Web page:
Hunting Creek Fisheries near Thurmont, Md., was started by Frederick Tresselt, a graduate of Cornell University who had worked at the state trout hatchery in Hackettstown, New Jersey. “In driving around the county with a friend in 1922, Dad was amazed to see all the goldfish ponds in the area,” his son, Ernest Tresselt said in 2006. “Every farm that could had fish ponds. It was a cash crop for them [the farmers].”  Hunting Creek Fisheries opened in 1923 and is still in operation today as a family-run business raising ornamental fish and aquatic plants.

Tresselt believed that Frederick County might not have had the oldest goldfish farms in the country, but the county did have the most goldfish farmers. At the peak of goldfish farming in the County (1920’s and 1930’s), he estimates that as many as thirty or more farms were raising millions of goldfish.  The 1925 “News-Post Yearbook and Almanac” listed the county’s production at three-and-a-half to four million goldfish on 400-500 acres.

The Powells eventually had 45 acres of ponds on their properties and would ship out 120,000 goldfish a week from September through November.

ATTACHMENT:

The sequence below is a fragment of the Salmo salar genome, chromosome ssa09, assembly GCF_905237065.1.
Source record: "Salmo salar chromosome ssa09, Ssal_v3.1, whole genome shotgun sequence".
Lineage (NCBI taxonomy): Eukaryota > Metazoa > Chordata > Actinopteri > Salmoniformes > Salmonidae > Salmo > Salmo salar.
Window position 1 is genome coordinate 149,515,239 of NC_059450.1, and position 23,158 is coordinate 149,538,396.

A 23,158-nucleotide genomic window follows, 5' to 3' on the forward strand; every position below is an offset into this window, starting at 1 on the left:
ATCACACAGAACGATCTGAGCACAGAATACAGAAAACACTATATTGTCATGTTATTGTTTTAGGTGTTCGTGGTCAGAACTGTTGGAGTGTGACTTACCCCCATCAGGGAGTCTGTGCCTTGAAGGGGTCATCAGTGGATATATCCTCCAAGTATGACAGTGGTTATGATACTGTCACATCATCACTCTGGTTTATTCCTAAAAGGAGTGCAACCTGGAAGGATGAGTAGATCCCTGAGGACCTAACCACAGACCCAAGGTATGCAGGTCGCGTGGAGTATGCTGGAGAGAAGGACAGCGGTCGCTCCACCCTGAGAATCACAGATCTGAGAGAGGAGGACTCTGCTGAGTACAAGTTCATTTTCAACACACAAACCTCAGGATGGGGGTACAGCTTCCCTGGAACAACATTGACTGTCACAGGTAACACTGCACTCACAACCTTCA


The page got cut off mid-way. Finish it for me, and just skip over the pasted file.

“In the early days, we would get the fish out of the ponds and ship them around the country to five and dime stores,” Powell said.

These goldfish were sold for $10 to $50 per thousand, and the value of the yearly production was approximately $75,000.  By 1932, production increased to seven million goldfish on 500-600 acres, with goldfish selling for $35 to $70 per thousand (retail price five-ten cents each). Reports estimated Frederick County goldfish farmers had brought $1.5 million into the County.

In 1920, county farmers organized the Gold Fish Breeders Association of Frederick County, in part to fight against the high cost of shipping, property assessments on goldfish ponds and other issues of importance to Frederick County goldfish farmers. The organization ended once many of the county goldfish farmers left the business.